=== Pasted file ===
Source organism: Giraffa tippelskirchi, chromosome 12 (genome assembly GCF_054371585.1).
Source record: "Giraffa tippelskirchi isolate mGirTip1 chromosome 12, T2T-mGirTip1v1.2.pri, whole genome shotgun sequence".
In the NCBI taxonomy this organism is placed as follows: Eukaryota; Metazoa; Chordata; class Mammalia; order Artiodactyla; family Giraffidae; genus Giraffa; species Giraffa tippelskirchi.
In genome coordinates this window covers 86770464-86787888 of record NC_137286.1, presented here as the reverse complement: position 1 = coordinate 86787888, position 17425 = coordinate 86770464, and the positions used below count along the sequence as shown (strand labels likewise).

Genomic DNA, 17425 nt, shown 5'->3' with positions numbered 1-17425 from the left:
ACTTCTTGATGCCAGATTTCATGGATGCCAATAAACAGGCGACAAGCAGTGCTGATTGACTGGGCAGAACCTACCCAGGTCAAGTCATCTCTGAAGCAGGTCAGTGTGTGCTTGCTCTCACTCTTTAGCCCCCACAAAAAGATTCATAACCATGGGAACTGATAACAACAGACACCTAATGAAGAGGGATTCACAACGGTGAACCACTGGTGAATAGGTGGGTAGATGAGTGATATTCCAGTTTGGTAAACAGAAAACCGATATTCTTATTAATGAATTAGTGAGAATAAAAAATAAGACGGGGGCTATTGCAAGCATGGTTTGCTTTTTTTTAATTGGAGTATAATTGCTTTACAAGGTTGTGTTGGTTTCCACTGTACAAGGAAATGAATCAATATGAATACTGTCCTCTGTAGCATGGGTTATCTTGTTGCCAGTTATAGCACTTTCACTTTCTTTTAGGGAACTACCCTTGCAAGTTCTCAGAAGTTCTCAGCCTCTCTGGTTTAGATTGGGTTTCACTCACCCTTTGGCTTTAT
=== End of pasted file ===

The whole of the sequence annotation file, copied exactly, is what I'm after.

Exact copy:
Source organism: Giraffa tippelskirchi, chromosome 12 (genome assembly GCF_054371585.1).
Source record: "Giraffa tippelskirchi isolate mGirTip1 chromosome 12, T2T-mGirTip1v1.2.pri, whole genome shotgun sequence".
In the NCBI taxonomy this organism is placed as follows: Eukaryota; Metazoa; Chordata; class Mammalia; order Artiodactyla; family Giraffidae; genus Giraffa; species Giraffa tippelskirchi.
In genome coordinates this window covers 86770464-86787888 of record NC_137286.1, presented here as the reverse complement: position 1 = coordinate 86787888, position 17425 = coordinate 86770464, and the positions used below count along the sequence as shown (strand labels likewise).

Genomic DNA, 17425 nt, shown 5'->3' with positions numbered 1-17425 from the left:
ACTTCTTGATGCCAGATTTCATGGATGCCAATAAACAGGCGACAAGCAGTGCTGATTGACTGGGCAGAACCTACCCAGGTCAAGTCATCTCTGAAGCAGGTCAGTGTGTGCTTGCTCTCACTCTTTAGCCCCCACAAAAAGATTCATAACCATGGGAACTGATAACAACAGACACCTAATGAAGAGGGATTCACAACGGTGAACCACTGGTGAATAGGTGGGTAGATGAGTGATATTCCAGTTTGGTAAACAGAAAACCGATATTCTTATTAATGAATTAGTGAGAATAAAAAATAAGACGGGGGCTATTGCAAGCATGGTTTGCTTTTTTTTAATTGGAGTATAATTGCTTTACAAGGTTGTGTTGGTTTCCACTGTACAAGGAAATGAATCAATATGAATACTGTCCTCTGTAGCATGGGTTATCTTGTTGCCAGTTATAGCACTTTCACTTTCTTTTAGGGAACTACCCTTGCAAGTTCTCAGAAGTTCTCAGCCTCTCTGGTTTAGATTGGGTTTCACTCACCCTTTGGCTTTAT